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Case Reports in Pediatrics
Volume 2014, Article ID 872634, 3 pages
Case Report

Aspiration Pneumonitis Caused by Polyethylene Glycol-Electrolyte Solution Treated with Conservative Management

High Risk Children Comprehensive Care Clinic, University of Texas Health Science of Houston, 6410 Fannin Street, Suite 500, Houston, TX 77030, USA

Received 20 February 2014; Revised 2 April 2014; Accepted 4 May 2014; Published 18 May 2014

Academic Editor: Doris Fischer

Copyright © 2014 Ricardo A. Mosquera et al. This is an open access article distributed under the Creative Commons Attribution License, which permits unrestricted use, distribution, and reproduction in any medium, provided the original work is properly cited.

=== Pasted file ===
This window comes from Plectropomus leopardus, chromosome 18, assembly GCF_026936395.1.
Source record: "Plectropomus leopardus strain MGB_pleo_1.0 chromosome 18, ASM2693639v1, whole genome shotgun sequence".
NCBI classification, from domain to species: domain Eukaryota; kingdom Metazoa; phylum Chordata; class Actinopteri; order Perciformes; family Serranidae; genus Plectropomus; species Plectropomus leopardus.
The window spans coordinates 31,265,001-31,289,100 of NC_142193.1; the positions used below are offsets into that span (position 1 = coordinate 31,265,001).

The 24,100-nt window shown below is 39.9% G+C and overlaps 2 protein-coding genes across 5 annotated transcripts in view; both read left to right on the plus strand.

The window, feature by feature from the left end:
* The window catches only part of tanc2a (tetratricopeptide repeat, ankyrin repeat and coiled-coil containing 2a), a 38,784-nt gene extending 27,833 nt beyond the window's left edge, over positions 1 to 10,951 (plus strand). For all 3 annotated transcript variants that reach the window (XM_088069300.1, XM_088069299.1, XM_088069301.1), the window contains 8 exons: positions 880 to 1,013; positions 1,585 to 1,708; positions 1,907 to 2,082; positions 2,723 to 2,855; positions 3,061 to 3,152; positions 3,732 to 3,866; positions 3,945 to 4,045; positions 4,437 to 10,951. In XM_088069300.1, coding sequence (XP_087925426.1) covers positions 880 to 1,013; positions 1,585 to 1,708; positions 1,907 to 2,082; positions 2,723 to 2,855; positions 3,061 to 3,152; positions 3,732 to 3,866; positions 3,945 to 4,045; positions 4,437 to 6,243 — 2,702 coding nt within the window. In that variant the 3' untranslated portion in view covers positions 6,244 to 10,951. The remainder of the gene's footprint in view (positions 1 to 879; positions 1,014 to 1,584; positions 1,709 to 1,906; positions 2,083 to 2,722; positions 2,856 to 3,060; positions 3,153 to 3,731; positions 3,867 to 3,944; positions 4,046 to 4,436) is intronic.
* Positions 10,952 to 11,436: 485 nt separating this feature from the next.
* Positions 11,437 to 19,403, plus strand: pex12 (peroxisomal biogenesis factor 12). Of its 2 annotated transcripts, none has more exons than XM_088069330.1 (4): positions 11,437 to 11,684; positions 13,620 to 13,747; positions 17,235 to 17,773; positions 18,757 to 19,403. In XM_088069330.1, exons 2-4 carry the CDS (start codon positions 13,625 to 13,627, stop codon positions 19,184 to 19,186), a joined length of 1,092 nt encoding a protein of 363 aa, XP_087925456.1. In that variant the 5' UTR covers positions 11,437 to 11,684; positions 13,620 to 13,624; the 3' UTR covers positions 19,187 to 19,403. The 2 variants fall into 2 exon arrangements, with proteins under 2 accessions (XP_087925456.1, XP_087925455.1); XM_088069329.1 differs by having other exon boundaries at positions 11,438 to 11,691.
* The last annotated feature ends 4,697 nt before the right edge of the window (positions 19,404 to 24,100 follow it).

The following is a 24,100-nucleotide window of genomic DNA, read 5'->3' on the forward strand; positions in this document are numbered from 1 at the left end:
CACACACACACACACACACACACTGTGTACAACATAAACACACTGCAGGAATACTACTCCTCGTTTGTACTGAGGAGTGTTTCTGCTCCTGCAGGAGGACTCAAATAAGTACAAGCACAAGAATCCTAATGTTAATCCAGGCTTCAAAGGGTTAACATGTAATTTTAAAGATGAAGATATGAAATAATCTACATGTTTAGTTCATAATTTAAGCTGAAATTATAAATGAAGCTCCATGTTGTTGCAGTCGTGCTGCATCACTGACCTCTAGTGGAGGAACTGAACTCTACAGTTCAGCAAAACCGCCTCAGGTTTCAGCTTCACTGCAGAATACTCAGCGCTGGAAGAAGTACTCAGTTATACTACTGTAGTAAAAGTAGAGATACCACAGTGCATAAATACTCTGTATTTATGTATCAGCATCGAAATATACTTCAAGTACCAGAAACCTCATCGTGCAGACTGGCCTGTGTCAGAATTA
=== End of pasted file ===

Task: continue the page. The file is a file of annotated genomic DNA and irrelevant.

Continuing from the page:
Polyethylene glycol (PEG) electrolyte solution, Golytely, is an osmotic laxative commonly used in preoperative bowel cleansing. In this case report, a 9-year-old boy developed aspiration pneumonitis following accidental infusion of PEG solution into his right lung following migration of his nasogastric tube (NGT). Hypoxemia and tachypnea without respiratory failure were observed after infusion. Because PEG is a nonabsorbable toxic material, previous case reports have advocated for the performance of bronchoalveolar lavage (BAL) in the treatment of PEG pneumonitis. With close monitoring, our patient was able to be successfully treated without the need for invasive interventions including BAL or intubation. Generalizations about PEG absorption in the lung based on its permeability in the gastrointestinal tract should not deter the use of more conservative treatment in the appropriate patient.